NPP and Verizon regularly provide our members exclusive offers on products and services. This quarter Verizon has several promotions that will enhance your business productivity and reduce cost:
The latest Smartphone offers, starting at $0.99 when you activate a two-year voice with data plan:
- Samsung Galaxy Note 3 for $199.99
- Casio G’zOne Commando for $0.99
- DROID MAXX for $49.99
- Over 10 other Smartphones between $0.99 and $199.99
$100 Bill Incentive Credit (BIC) per line when activating a Smartphone. (New activations only, two-year contract is required, $34.99 price plan or higher.)
- $50/line credit for basic phone service and $25/line credit for 4G LTE Jetpacks, USB modems or tablets.
Get the ultimate in-car speakerphone to help take your business on the road. More than just a speaker, the Motorola Roadster 2 makes talking, calling and texting hands-free. With a battery life of up to 20 hours of continuous talk time, you can keep your eyes on the road and your business moving forward.
For more details on these offers, take a look at the promotional flyer links included in this e-mail. These promos are available through September 30, 2014.
If you are interested in purchasing equipment or accessing discounts, contact your local Verizon representative. If you don’t know who your representative is, visit findmyrep.vzw.com or call 800.922.0204.
If you would like to further discuss your NPP membership, feel free to contact us directly at 800.810.3909 or firstname.lastname@example.org.
UPDATE: Governor Nikki Haley sign the texting ban bill into law today, June 10, 2014.
The South Carolina General Assembly has approved legislation that will make it illegal, throughout the state of South Carolina, to text while driving. The legislation makes it permissible to text while idling at a traffic light. It also prohibits drivers with learners or restricted licenses from using a mobile phone while driving.
One key provision of the legislation, which still requires the approval of the Governor, is that it preempts any local ordinances. Effective April 1, 2014, the City of Greenville enacted a very restrictive ordinance prohibiting the use of any mobile device while driving or idling. If approved by the Governor, this and other local ordinance will be nullified.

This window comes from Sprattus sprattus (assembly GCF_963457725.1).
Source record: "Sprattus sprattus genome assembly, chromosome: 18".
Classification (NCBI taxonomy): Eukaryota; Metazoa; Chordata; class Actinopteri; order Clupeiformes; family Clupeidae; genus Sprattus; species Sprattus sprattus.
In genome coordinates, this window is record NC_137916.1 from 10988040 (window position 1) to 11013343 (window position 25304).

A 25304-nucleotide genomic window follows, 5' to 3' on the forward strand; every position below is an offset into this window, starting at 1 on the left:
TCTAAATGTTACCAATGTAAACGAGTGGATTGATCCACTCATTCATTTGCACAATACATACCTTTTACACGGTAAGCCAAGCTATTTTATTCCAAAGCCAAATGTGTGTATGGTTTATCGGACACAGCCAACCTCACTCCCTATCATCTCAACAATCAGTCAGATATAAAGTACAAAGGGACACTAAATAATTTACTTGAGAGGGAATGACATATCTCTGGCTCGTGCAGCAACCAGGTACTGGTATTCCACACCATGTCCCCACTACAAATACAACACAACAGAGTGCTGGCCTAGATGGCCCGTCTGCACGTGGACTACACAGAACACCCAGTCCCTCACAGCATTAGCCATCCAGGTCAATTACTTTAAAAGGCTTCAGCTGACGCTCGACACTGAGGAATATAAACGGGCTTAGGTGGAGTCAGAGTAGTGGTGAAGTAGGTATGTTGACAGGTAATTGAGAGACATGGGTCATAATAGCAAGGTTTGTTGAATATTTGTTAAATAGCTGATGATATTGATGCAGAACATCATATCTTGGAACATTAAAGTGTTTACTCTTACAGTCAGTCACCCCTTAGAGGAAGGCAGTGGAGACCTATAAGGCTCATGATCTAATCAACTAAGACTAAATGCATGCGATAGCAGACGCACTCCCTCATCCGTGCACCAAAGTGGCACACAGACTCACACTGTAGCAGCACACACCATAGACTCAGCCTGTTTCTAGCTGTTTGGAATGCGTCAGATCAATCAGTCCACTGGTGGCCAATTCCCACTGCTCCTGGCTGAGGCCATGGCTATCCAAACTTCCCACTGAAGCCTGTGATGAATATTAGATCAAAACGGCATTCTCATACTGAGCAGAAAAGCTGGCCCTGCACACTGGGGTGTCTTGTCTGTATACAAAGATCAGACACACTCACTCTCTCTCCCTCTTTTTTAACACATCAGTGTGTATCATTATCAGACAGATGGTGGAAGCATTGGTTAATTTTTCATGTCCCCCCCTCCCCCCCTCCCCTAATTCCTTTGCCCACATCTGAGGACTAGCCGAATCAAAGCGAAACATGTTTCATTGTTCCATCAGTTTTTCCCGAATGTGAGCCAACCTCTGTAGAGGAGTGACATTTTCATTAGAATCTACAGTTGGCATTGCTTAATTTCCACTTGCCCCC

OSHA urges employers to prevent texting while driving
In OSHA’s April 15, 2014, issue of “Quick Takes,” its twice-monthly e-newsletter, it took the opportunity to remind employers that they have a responsibility to protect their workers by prohibiting texting while driving. Companies are in violation of the Occupational Safety and Health Act if, by policy or practice, they require texting while driving, or create incentives that encourage or condone it, or they structure work so that texting is a practical necessity for workers to carry out their job.
For additional information on how to develop a company policy to minimize potential employer liability resulting from employee cell phone use while driving, see Home Builders Association’s Distracted Driving Guidance.
Greenville City Council has enacted an ordinance banning distracted driving in the City of Greenville. The ordinance specifically prohibits the use of hand-held mobile devices while operating a vehicle, which includes not only while the vehicle is in motion, but also while the vehicle is temporarily stopped for traffic, at a traffic control device, or for another delay like waiting in a carpool line.
The ordinance does, however, permit drivers to use mobile devices while operating a vehicle as long as they can be used hands free. According to the ordinance, hands free means that the driver is not holding a mobile device up to or near his or her ear to talk or listen, and that the driver is not holding a mobile device in his or her hand(s) and manipulating the keyboard or the screen. In other words, drivers may talk on their mobile phone, use their GPS or listen to music as long as they are using a Bluetooth, or as long as the device they are using is mounted on the dashboard or secured in a cradle or some type of holder. If the device cannot be used hands free, the driver must be legally parked in order to use their hand-held device.
The ordinance takes effect April 1. Between now and then the city will conduct an education and awareness campaign. That campaign is launched with a distracted driving exhibit at Haywood Mall February 28-March 2.
Once the ordinance goes into effect, drivers who are stopped for distracted driving could be charged a fine of up to $100, plus court costs. The fine increases for second and third offenses and ultimately could result in the loss of a driver’s hand-held device. Greenville police officers will have the discretion to enforce the ordinance through warnings for a period of time.